Carer's Allowance

Increasing the Carer's Allowance earnings threshold in line with National Living Wage (NLW)

In April 2019 the National Living Wage for those aged 25 or over will increase from £7.83 per to £8.21 per hour. While this will be good news for most low paid workers, it may cause problems for some parents on low earnings if they are claiming both Carer's Allowance and Working Tax Credit.

In order to get Carer's Allowance from April 2019, your earnings after allowable deductions must be no more than £123 per week. 

However, with the National Living Wage for the over 25s increasing to £8.21 per hour from April, someone working 16 hours a week will have earnings of £131.36 per week. Because their wages will be £8.36 more than the amount they are allowed to earn, they are at risk of losing all of their Carer's Allowance. 

A parent in this position may be tempted to cut their hours so their earnings do not increase. However, depending on your circumstances, cutting your hours to below 16 could mean you no longer qualify for Working Tax Credit. This is particularly likely if you are a lone parent. 

If you are a working parent with a three-four year old, dropping your hours will also mean that you will no longer qualify for an extra 15 hours free childcare.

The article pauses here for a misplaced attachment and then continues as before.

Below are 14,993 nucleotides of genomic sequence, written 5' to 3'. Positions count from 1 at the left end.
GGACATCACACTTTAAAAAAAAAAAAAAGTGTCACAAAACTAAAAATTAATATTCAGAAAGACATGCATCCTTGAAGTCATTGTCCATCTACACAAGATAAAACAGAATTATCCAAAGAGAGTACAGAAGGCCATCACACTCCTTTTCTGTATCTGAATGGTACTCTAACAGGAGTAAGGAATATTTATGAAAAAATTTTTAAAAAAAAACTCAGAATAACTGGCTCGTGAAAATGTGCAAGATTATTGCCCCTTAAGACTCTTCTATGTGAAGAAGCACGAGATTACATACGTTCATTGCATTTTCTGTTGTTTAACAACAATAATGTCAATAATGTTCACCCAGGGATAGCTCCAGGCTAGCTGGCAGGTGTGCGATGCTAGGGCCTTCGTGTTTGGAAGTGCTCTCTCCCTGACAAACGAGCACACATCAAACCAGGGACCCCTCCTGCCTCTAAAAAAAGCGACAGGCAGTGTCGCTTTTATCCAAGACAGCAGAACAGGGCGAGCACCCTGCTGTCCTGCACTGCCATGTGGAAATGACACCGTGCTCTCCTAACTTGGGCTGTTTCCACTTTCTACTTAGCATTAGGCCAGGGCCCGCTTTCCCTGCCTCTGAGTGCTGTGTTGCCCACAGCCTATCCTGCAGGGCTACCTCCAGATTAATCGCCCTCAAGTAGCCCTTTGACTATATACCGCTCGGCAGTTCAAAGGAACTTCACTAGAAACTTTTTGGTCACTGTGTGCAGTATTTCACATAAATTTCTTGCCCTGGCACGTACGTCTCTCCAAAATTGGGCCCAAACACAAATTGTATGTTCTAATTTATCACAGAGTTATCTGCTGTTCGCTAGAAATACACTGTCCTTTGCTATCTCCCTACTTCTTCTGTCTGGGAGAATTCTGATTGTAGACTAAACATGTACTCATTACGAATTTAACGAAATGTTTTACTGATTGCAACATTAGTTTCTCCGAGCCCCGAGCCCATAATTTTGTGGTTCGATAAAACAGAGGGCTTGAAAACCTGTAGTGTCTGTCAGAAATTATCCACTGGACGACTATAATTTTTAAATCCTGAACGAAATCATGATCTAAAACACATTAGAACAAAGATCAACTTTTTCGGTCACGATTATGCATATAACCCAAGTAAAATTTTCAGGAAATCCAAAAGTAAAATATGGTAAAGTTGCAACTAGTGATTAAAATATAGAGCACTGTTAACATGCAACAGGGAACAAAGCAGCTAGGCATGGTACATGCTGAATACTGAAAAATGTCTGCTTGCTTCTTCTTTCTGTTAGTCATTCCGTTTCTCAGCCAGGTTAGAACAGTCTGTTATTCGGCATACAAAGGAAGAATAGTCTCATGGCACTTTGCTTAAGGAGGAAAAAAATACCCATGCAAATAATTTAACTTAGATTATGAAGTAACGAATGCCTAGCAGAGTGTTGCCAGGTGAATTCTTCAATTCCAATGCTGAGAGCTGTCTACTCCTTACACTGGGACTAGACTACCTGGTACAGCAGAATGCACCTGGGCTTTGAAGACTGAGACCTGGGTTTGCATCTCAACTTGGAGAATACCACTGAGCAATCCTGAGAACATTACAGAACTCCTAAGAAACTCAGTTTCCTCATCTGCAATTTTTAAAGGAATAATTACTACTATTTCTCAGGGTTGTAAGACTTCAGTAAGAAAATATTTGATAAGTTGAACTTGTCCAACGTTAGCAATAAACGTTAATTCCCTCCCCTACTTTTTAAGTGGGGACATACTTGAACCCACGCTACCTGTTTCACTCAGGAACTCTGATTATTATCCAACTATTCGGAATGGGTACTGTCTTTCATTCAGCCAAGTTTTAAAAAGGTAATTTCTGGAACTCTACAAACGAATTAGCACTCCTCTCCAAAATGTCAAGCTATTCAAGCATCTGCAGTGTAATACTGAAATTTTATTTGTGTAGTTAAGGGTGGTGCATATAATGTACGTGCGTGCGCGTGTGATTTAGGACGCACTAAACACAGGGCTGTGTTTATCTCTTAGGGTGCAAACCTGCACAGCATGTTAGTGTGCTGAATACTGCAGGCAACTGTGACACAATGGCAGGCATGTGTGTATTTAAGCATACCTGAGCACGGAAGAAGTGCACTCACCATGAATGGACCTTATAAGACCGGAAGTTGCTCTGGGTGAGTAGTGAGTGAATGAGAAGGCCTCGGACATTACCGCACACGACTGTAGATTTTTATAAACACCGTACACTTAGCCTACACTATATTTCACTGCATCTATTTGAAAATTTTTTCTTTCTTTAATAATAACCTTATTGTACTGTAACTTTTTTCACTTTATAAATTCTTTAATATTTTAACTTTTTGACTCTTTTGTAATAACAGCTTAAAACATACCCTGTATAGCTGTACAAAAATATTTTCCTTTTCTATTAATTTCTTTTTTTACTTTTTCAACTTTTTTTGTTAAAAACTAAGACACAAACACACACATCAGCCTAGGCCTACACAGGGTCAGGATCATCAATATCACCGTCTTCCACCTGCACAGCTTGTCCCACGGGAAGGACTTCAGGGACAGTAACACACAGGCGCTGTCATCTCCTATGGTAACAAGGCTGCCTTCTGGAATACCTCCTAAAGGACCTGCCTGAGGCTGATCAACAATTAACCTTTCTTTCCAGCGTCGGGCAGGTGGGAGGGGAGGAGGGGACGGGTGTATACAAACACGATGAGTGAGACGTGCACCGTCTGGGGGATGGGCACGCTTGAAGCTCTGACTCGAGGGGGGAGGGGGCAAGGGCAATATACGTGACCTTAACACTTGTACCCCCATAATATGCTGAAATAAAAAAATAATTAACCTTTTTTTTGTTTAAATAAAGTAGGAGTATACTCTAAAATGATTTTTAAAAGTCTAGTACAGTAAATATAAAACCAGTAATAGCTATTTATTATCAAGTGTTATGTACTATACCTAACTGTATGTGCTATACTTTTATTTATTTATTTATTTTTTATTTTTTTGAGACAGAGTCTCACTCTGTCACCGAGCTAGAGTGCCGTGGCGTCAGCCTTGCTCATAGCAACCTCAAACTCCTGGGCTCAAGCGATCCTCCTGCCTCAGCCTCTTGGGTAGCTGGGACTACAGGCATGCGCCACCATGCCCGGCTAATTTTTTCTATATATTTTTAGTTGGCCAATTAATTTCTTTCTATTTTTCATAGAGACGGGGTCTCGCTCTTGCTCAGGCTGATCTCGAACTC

ADVICE IF YOU ARE AFFECTED

If you think this will affect you, get advice urgently. There may be deductions that can be made from your earnings to help you retain your Carer's Allowance payments without having to cut your hours.

It's important to be aware that when calculating how much you earn, the Carer's Allowance Unit deduct certain expenses from your earnings. This includes:

  • Some alternative care costs - for example paying someone to look after your children whilst you are at work. There is no need for the caring to be done by a registered childcare provider. Costs can be deducted so long as you pay someone other than a close relative. However there is a cap on the maximum amount that can be deducted for care costs.
  • Half of any contributions that you make into a work or personal pension.

So for example, if you start paying £18 per week into a pension scheme you can then deduct £9 from your earnings. This means that while your actual earnings will be £131.36 per week, you will be treated as having earnings of £122.36, allowing you to qualify for Carer's Allowance.  

What we want

  • The Carer's Allowance earnings limit to be increased in line with future rises to the NLW.

What you can do

If you have been affected by this issue, please email Una.summerson@contact.org.uk or call 020 7608 8742.

What we're doing

  • We ask you to sign a letter to the Minster for Disabled People calling for an increase in the Carer's Allowance earnings threshold in line with the NLW. 
  • With the 2,433 signature we wrote to government about the issue and met with DWP offficials.